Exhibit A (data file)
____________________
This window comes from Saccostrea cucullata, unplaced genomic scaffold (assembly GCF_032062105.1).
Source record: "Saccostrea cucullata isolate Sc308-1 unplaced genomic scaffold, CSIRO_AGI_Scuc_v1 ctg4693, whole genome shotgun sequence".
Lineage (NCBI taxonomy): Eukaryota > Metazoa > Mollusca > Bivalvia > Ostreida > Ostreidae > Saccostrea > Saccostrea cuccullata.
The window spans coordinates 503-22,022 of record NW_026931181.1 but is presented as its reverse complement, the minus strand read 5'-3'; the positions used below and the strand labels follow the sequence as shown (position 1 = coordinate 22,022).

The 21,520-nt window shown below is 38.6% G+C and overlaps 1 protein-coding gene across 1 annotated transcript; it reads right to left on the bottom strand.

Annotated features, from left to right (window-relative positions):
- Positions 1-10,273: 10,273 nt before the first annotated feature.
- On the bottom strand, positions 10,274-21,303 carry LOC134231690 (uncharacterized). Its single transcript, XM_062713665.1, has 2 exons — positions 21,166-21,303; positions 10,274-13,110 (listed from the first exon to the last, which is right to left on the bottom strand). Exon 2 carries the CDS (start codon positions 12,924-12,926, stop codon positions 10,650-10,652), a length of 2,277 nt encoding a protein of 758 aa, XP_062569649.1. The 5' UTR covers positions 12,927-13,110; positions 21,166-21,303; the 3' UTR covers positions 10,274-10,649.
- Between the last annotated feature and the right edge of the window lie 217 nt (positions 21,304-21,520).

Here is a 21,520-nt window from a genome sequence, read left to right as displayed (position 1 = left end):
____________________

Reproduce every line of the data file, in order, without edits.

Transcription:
This window comes from Saccostrea cucullata, unplaced genomic scaffold (assembly GCF_032062105.1).
Source record: "Saccostrea cucullata isolate Sc308-1 unplaced genomic scaffold, CSIRO_AGI_Scuc_v1 ctg4693, whole genome shotgun sequence".
Lineage (NCBI taxonomy): Eukaryota > Metazoa > Mollusca > Bivalvia > Ostreida > Ostreidae > Saccostrea > Saccostrea cuccullata.
The window spans coordinates 503-22,022 of record NW_026931181.1 but is presented as its reverse complement, the minus strand read 5'-3'; the positions used below and the strand labels follow the sequence as shown (position 1 = coordinate 22,022).

The 21,520-nt window shown below is 38.6% G+C and overlaps 1 protein-coding gene across 1 annotated transcript; it reads right to left on the bottom strand.

Annotated features, from left to right (window-relative positions):
- Positions 1-10,273: 10,273 nt before the first annotated feature.
- On the bottom strand, positions 10,274-21,303 carry LOC134231690 (uncharacterized). Its single transcript, XM_062713665.1, has 2 exons — positions 21,166-21,303; positions 10,274-13,110 (listed from the first exon to the last, which is right to left on the bottom strand). Exon 2 carries the CDS (start codon positions 12,924-12,926, stop codon positions 10,650-10,652), a length of 2,277 nt encoding a protein of 758 aa, XP_062569649.1. The 5' UTR covers positions 12,927-13,110; positions 21,166-21,303; the 3' UTR covers positions 10,274-10,649.
- Between the last annotated feature and the right edge of the window lie 217 nt (positions 21,304-21,520).

Here is a 21,520-nt window from a genome sequence, read left to right as displayed (position 1 = left end):